Canadian researchers at McMaster University make groundbreaking discovery about stem cells
August 29, 2019 – After spending years studying stem cells, a Canadian research team from McMaster University made a groundbreaking discovery simply by asking a question that no one had asked before.
The team observed that stem cells grow in circles, with a group of cells inside the circle and another group forming a ring around the outside edge. "We started asking the question, what the heck is the edge? ... We thought to ourselves that maybe the cells that were in the barrier — the fence, if you will, between the outside cells and the inside cells — maybe they were special”, said Mick Bhatia, the director of McMaster’s Stem Cell and Cancer Research Institute.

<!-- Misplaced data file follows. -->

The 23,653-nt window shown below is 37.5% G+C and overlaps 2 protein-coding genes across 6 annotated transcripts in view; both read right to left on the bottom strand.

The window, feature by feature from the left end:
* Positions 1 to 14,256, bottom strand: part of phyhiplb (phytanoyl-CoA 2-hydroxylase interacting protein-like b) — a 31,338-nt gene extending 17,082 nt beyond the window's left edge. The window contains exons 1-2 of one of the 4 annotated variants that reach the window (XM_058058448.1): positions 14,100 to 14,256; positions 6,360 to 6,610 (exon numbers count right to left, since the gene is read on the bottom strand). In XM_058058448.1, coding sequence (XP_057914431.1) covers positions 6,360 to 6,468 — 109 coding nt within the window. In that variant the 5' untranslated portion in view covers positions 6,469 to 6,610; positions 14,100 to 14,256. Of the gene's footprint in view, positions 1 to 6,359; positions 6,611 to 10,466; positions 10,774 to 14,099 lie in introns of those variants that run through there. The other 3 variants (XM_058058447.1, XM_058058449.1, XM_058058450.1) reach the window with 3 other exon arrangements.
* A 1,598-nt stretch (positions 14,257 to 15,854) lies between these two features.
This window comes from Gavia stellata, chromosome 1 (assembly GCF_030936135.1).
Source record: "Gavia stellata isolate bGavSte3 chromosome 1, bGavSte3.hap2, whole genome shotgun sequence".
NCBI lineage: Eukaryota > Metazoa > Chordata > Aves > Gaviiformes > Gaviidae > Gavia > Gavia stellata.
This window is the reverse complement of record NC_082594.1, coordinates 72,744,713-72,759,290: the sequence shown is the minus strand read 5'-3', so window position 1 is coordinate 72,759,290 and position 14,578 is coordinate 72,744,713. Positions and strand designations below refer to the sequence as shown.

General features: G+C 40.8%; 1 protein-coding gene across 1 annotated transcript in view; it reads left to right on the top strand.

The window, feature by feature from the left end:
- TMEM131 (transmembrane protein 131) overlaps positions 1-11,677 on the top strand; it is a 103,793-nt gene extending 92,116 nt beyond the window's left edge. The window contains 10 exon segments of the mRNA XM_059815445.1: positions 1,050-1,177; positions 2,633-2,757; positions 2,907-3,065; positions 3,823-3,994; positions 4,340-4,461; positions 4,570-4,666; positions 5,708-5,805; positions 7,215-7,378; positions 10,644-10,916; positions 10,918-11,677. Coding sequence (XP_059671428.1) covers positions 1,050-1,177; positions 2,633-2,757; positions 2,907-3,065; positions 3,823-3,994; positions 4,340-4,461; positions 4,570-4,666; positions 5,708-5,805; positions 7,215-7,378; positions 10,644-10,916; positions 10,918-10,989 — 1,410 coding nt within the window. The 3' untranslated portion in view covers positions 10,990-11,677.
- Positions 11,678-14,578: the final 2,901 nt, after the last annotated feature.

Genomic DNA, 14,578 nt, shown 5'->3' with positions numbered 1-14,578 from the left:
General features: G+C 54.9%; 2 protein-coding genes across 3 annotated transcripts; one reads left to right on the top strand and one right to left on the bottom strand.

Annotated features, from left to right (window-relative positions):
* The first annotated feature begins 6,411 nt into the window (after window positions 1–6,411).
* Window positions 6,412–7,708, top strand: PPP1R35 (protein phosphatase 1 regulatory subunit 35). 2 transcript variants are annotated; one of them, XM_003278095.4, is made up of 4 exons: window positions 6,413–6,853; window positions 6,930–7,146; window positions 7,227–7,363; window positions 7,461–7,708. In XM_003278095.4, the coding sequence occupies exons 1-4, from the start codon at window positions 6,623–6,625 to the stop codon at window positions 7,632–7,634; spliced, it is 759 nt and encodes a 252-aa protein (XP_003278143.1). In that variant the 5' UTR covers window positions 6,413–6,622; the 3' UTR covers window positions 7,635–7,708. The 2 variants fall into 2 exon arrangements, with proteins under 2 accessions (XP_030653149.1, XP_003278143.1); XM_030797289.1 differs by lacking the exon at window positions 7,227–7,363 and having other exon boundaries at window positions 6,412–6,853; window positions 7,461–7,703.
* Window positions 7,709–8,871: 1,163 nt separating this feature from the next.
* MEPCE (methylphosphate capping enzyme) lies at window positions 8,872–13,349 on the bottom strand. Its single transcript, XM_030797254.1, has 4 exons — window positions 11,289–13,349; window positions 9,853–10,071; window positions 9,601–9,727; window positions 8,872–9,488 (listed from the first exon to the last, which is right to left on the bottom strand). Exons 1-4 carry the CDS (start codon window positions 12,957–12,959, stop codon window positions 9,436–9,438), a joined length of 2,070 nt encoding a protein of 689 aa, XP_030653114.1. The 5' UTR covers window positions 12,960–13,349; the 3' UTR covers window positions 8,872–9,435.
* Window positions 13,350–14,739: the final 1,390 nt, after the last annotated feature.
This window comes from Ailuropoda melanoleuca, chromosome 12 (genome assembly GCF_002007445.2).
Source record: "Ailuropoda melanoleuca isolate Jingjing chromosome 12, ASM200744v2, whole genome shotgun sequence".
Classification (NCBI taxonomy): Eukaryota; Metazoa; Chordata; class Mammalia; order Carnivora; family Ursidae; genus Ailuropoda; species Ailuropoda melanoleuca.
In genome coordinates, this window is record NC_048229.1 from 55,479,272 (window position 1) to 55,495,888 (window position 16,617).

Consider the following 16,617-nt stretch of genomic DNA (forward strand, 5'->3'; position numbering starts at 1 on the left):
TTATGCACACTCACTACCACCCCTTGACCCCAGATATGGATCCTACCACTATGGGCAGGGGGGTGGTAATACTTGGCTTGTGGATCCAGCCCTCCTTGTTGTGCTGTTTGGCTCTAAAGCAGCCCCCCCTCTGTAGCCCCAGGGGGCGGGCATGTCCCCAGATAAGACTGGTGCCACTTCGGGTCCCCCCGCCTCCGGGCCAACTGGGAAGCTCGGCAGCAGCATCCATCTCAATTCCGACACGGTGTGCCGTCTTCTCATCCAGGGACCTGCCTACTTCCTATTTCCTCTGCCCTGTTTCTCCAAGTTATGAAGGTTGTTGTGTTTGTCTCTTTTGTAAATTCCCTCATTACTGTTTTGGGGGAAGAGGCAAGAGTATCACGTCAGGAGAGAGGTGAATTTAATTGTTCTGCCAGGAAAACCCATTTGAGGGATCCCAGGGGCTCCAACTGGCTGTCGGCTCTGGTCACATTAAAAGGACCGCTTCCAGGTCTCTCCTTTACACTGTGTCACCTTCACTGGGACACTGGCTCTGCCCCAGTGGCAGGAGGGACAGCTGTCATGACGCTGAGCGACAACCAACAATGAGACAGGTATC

Armed with a $100,000 grant from the Natural Sciences and Engineering Research Council of Canada (NSERC), Bhatia’s team found that the outer ring cells act as ‘founder’ cells that direct how other stem cells develop and grow. The implications of this finding for cancer research are exciting, and McMaster is working now with scientists from Harvard and a group in Australia to tap its potential.
Read the article in The Hamilton Spectator: McMaster University researchers discover “kingpin” of human stem cells.
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